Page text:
Ever been in class and got to the end of a routine only to find you can’t remember how it started? Or find yourself blanking on the same bits over and over? Or maybe you simply seem to find it hard to keep up with other dancers at your work or in class? Maybe you just feel like you can’t pick up choreography faster, no matter what you try.
It can be discouraging can’t it? But don’t worry! Yes, there are people who can pick up choreography seamlessly without seeming to break a sweat, (oh how I wish that was me) but the good news is that with some focus, patience and a little know-how you can improve and get to where you need to be.
How? Change Is In The Brain.
Whilst it IS true that our brains don’t all have the same starting point (we all remember and learn at different rates) the good news is that the brain is not a fixed thing! Until recently it was believed that once a brain had forged certain patterns it became fixed in stone, however recently science has discovered that the brain is malleable- constantly changing and adapting according to how it’s used. This process is known as neuroplasticity. In layman’s terms it is purely the brains ability to transform- the more often you get certain pathways in the brain to fire, the stronger and faster they become. By the same token old pathways fall away and become weaker or more dormant the less they’re used. This is known as the USE IT OR LOSE IT principle.
So What Does This Mean For Pick Up Ability As Dancers?
Quite simply, it means that over time we can learn to pick up choreography faster and retain larger amounts IF we use specifically targeted techniques to help us. And that’s where this article comes in. However it is VERY important that to improve and transform this skill, you practice REGULARLY. Ideally daily. This is because neuroplasticity works better the more frequently it is practiced. Let me give you a real life example- ever experienced it being harder to pick up a routine if you haven’t danced in a while, maybe if you go back into class after the holidays? That’s neuroplasticity.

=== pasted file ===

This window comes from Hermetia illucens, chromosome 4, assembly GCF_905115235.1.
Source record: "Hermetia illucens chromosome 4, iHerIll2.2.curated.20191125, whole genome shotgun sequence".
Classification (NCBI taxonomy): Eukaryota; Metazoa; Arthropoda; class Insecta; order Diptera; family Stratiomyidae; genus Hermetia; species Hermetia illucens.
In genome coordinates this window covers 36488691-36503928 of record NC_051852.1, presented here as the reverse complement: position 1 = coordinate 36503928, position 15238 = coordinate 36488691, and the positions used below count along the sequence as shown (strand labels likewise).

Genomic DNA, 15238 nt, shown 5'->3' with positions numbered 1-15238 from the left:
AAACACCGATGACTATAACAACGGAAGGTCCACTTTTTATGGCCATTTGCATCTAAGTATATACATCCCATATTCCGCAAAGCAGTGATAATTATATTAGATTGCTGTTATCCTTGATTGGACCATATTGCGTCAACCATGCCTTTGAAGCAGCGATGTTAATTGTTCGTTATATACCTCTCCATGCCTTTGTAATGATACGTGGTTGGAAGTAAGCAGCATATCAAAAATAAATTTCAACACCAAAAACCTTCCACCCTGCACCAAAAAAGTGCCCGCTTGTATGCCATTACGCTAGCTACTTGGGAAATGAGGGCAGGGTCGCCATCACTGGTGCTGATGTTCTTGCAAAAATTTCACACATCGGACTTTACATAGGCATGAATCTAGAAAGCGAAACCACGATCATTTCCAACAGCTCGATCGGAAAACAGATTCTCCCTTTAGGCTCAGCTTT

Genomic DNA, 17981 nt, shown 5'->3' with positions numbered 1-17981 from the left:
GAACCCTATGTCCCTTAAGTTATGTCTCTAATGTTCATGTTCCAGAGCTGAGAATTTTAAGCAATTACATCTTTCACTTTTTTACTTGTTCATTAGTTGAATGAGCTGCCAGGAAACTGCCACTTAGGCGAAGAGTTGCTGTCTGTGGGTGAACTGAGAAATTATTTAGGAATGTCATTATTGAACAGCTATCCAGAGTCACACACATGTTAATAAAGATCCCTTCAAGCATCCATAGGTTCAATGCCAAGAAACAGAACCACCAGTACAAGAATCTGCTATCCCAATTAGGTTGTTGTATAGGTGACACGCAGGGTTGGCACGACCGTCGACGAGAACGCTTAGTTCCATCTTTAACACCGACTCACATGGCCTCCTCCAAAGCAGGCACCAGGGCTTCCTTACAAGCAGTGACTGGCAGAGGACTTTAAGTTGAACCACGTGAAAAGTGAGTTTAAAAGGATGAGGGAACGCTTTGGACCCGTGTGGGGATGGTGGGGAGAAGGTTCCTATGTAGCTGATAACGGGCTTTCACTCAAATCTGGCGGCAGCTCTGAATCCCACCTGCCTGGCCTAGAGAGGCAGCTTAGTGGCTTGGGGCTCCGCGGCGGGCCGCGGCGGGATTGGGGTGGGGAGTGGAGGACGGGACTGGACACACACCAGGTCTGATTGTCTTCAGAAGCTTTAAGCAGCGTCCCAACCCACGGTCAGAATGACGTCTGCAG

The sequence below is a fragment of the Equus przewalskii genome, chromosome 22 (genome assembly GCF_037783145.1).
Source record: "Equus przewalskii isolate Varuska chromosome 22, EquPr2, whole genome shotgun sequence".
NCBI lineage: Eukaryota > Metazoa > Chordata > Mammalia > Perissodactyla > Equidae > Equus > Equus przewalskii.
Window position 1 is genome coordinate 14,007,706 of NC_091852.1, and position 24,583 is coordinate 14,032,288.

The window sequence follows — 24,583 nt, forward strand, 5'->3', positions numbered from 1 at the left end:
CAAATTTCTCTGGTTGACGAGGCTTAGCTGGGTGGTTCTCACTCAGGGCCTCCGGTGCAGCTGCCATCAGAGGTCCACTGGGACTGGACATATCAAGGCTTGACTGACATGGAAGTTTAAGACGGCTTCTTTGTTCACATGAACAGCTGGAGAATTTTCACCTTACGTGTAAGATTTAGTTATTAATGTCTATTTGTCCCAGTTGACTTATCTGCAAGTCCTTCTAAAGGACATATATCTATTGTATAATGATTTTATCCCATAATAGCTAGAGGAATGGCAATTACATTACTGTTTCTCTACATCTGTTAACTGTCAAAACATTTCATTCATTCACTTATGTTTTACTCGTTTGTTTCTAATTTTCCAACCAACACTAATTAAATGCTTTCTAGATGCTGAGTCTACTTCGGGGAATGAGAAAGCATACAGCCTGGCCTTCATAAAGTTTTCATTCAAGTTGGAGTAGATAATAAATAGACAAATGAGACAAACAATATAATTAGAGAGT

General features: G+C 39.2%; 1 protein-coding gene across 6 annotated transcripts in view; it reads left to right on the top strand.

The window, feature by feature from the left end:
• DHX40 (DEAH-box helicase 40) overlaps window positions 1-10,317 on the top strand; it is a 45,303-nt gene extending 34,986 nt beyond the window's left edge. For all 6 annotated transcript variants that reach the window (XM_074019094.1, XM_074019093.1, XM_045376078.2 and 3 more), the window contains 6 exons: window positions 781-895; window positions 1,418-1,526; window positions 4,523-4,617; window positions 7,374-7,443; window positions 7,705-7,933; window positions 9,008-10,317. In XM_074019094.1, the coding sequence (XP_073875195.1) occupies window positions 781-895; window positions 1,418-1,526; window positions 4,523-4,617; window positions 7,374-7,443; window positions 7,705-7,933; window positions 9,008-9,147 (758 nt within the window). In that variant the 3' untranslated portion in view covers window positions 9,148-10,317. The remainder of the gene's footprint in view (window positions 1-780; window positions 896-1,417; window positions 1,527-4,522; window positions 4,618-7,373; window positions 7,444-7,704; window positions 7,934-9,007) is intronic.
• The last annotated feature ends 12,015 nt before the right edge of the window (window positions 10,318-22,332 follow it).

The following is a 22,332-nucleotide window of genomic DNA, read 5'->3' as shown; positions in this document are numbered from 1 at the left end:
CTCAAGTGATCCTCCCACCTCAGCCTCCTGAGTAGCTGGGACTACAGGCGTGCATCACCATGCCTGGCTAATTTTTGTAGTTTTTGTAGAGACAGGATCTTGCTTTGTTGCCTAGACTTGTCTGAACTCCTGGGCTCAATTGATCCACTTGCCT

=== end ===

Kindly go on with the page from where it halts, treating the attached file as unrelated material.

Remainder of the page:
So now for the nitty gritty, the fun stuff. The list below covers many tips and tricks you can use to harness this ability and get your pick up speed to where it needs to be. Get ready to change your brain!
But How Do I Practice My Pick Up Speed When I’m Not In Class?
YouTube is a veritable goldmine for dancers to practice this skill. Whilst the tutorials for advanced dancers may be limited, there’s a plethora of routines for all levels that you can stop and start whilst you learn.
You can also download a brain training app, and use it to target memory. I recommend doing this daily to keep your memory sharp.
Know How You Learn.
There are 3 main types:
- Visual- you learn by seeing.
- Auditory- by hearing the music and the beats things fall on, or making particular sounds to remember certain rhythms.
- Kinaesthetic- by feel or by touch.